Your browser doesn't support javascript.
loading
Mostrar: 20 | 50 | 100
Resultados 1 - 20 de 3.830
Filtrar
2.
Pediatrics ; 146(4)2020 10.
Artigo em Inglês | MEDLINE | ID: mdl-32883806

RESUMO

BACKGROUND: Catheter-associated urinary tract infections (CAUTIs) are a leading cause of health care-associated infection. Catheter insertion bundles (IBs) and maintenance bundles (MBs) have been developed to prevent CAUTIs but have not been extensively validated for use in pediatric populations. We report the CAUTI prevention efforts of a large network of children's hospitals. METHODS: Children's hospitals joined the Children's Hospitals' Solutions for Patient Safety engagement network from 2011 to 2017, using an open start time engagement approach, and elected to participate in CAUTI prevention efforts, with 26 submitting data initially and 128 at the end. CAUTI prevention recommendations were first released in May 2012, and IBs and MBs were released in May 2014. Hospitals reported on CAUTIs, patient-days, and urinary catheter-line days and tracked reliability to each bundle. For the network, run charts or control charts were used to plot CAUTI rates, urinary catheter use, and reliability to each bundle component. RESULTS: After the introduction of the pediatric CAUTI IBs and MBs, CAUTI rates across the network decreased 61.6%, from 2.55 to 0.98 infections per 1000 catheter-line days. Centerline shifts occurred both before and after the 2015 Centers for Disease Control and Prevention CAUTI definition change. Urinary catheter use rates did not decline during the intervention period. Network reliability to the IBs and MBs increased to 95.4% and 86.9%, respectively. CONCLUSIONS: IBs and MBs aimed at preventing CAUTIs were introduced across a large network of children's hospitals. Across the network, the rate of urinary tract infections among hospitalized children with indwelling urinary catheters decreased 61.6%.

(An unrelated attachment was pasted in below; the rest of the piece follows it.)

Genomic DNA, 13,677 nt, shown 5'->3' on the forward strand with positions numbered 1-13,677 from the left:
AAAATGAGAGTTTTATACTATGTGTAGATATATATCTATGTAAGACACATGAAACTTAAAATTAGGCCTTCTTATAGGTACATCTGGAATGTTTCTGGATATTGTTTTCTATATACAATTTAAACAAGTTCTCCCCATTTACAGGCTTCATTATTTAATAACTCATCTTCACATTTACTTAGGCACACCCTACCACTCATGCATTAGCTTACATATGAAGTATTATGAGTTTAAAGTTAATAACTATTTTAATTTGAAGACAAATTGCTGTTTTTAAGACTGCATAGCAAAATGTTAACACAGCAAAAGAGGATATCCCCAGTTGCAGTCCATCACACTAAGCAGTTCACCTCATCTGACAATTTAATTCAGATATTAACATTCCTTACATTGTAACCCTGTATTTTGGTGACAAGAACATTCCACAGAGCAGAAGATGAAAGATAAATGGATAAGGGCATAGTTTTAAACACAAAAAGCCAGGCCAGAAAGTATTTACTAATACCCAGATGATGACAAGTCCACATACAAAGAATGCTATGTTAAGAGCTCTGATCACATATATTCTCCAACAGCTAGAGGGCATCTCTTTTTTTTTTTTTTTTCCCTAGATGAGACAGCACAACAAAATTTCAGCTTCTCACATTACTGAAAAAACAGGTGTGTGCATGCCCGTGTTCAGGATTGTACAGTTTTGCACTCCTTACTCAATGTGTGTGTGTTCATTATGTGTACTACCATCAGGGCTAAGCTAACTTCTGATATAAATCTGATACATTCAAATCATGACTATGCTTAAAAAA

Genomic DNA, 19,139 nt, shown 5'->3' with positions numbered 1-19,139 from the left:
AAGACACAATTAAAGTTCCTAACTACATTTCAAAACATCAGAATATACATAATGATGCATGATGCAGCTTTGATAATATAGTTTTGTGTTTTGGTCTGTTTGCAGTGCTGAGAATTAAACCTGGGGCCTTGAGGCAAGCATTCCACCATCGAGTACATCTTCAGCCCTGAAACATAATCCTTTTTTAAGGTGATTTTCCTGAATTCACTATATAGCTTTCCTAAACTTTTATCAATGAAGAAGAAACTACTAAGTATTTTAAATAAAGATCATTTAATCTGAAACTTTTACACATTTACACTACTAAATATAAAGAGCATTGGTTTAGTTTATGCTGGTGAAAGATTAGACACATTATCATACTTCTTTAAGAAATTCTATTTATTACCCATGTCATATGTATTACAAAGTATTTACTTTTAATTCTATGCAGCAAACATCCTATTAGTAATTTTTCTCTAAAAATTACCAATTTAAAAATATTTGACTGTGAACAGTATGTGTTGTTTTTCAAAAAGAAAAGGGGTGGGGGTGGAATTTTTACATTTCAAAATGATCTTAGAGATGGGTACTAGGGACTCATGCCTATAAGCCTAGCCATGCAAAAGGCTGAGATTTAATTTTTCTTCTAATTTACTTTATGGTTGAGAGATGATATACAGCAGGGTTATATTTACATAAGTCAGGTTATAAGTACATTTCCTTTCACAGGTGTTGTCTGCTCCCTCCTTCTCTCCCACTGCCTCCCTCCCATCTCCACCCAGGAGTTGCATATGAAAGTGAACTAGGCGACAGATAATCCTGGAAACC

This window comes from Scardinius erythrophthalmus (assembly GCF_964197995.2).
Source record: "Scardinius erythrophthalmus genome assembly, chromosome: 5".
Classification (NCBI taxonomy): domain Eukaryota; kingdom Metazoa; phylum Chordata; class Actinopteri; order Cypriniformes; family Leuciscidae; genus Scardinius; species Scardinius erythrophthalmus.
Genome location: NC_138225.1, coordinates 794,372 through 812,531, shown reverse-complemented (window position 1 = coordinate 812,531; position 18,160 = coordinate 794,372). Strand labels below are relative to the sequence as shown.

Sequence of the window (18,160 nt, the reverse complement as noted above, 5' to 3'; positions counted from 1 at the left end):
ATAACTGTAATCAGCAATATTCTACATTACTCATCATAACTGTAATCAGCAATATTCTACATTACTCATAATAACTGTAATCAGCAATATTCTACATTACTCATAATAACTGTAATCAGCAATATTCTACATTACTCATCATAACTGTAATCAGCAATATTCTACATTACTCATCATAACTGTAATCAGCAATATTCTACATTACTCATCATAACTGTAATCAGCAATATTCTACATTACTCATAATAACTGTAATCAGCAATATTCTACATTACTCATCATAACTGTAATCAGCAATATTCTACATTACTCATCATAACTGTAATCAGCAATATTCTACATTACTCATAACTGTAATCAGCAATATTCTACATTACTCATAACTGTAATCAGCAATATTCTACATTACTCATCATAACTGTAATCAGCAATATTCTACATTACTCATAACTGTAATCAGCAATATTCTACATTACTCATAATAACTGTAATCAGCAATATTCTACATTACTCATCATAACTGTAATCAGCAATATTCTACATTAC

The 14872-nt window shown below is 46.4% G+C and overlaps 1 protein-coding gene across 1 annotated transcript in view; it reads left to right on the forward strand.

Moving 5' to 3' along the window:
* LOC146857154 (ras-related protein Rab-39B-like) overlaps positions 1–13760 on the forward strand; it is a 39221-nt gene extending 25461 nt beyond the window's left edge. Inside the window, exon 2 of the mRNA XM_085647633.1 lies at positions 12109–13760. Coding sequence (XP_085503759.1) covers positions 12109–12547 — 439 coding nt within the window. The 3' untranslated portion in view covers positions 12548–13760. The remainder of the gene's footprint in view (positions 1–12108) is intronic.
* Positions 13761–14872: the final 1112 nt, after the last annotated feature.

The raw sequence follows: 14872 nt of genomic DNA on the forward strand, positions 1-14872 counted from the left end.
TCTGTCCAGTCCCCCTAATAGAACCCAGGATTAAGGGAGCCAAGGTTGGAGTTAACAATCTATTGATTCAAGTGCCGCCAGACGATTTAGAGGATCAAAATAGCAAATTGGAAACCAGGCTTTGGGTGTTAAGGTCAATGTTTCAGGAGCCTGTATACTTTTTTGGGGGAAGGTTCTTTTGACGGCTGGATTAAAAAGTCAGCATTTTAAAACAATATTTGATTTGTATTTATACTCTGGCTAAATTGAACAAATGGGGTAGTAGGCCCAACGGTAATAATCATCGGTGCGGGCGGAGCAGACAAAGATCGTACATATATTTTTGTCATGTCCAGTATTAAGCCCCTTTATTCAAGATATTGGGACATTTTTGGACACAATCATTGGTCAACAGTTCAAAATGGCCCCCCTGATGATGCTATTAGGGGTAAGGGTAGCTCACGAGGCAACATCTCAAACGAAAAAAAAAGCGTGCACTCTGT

Assuntos
Infecções Relacionadas a Cateter/prevenção & controle , Cateteres de Demora/efeitos adversos , Infecção Hospitalar/prevenção & controle , Pacotes de Assistência ao Paciente , Cateterismo Urinário/efeitos adversos , Infecções Urinárias/prevenção & controle , Infecções Relacionadas a Cateter/epidemiologia , Criança , Infecção Hospitalar/epidemiologia , Hospitais Pediátricos , Humanos , Segurança do Paciente , Melhoria de Qualidade/organização & administração , Reprodutibilidade dos Testes , Estados Unidos/epidemiologia , Infecções Urinárias/epidemiologia
3.
Pediatr Crit Care Med ; 21(9): e819-e826, 2020 09.
Artigo em Inglês | MEDLINE | ID: mdl-32769704

RESUMO